The Chef Has Gone Fishing

 

Yes, the Chef and the Wine Guy do like fish but we prefer to let others do the hard work  We will wait on shore, knife, fork and glass of wine at the ready. We recently went fishing in Tijuana and Ensenada and Chef Ann wants to share our catch with you.

We were based at the Plaza Azteca Hotel in Tijuana. A super-comfortable hotel near downtown in the Davila Zone. But one of the highlights of our trip was about an hour down Highway Mex 1 to Ensenada and the fish market.

We left behind the hazy, gritty excitement of Tijuana, where the unexpected was the norm, for the serenity of the rolling coastal bills overlooking the Pacific. The hills were green from the winter rains. The wind from the west was driving the ocean waves far up the beaches and the coves.  We felt we were playing lead rolls in a docu-advert for the beauties of Baja.  (Watch this blog space for our adventures in the fishing village of Popotla.)

Ensenada was founded in 1542 and is an important  commercial and tourist port. But we were there for the fish.  There are over 90 species of fish found in the ocean near Ensenada, including a thriving tuna farming industry.  The tuna, raised in large open pens, are not given any hormones and are fed only live sardines. Most of the farmed tuna is sold in Japan,  where blue fin tuna is an expensive treat.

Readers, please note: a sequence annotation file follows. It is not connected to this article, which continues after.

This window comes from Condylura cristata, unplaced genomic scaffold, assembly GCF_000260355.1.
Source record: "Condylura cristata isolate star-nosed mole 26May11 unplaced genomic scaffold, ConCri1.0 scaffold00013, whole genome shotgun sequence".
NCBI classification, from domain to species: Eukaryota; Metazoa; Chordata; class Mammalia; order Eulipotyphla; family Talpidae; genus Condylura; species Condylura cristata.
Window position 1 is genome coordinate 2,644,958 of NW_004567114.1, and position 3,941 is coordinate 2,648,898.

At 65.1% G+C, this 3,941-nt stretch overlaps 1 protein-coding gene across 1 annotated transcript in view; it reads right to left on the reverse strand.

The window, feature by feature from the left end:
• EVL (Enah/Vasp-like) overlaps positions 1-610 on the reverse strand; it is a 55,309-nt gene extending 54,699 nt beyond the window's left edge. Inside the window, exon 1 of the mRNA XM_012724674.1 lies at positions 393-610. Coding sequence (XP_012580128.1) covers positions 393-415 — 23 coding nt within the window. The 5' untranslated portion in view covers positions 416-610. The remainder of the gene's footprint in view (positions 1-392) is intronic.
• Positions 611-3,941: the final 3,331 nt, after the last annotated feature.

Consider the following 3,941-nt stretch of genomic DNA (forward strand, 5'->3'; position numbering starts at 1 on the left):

The market itself is amazing. There is row after row of stalls selling the freshest of fish. There is smoked marlin– so delicious to fill empanadas with. Yellowtail tuna, octopus, giant clams and shrimp, albacore, lobster and a huge variety of other fish.

Just outside the main market is a row of fish stalls or tiny cafes  with goblets of sauces lined up down the middle of communal tables. Straddle a bench, order a beer or soft drink and eat fabulous fish. Of course fish tacos are very popular.

After walking up and down the aisles for almost an hour, we decided it was time to stop looking and start eating.  We found a table open at our favorite Ensenada fishing hole, La Cocedora de Langosta. It is half a block from the market looking right  as you face the harbor  The owner is half-Japanese and the flavors of Japan blend well with those of Mexico. The building definitely has a Japanese esthetic.  A word frame building with well proportioned windows and devoid of the lively colors of the market food stands.

Lunch included a rockfish ceviche, tuna and octopus all straight from the market. A highlight was tuna sashimi with just a drizzle of soy sauce. The Chef said it is one of the best things she had tasted in a while. So fresh! Such pure flavor!

We had a bottle of Madera 5 from Cava Aragon, a lively and satisfying blend of Sauvignon Blanc and Chardonnay from one of the many new Baja wineries.

The sun was near setting when we left the restaurant and headed back to Tijuana with very happy tummies. At the Plaza Azteca we played cards and had a very good  bottle of Nebbiolo from Misiones de California, a tiny new winery tucked away in the Valley of Guadalupe just inland from Ensenada.  More on Baja wines in an upcoming blog.

(La Cocedora de Langosta is in the Zona Centro of Ensenada at Avenue La Marina 1. Email contact is lacocedoradelangosta@gmail.com.   Plaza Azteca Hotel is  at Boulevard Cuauhtemoc sur Oriente 213 ,Tijuana. Tel: 664-681-8100. www.hotelpalacioazteca.com)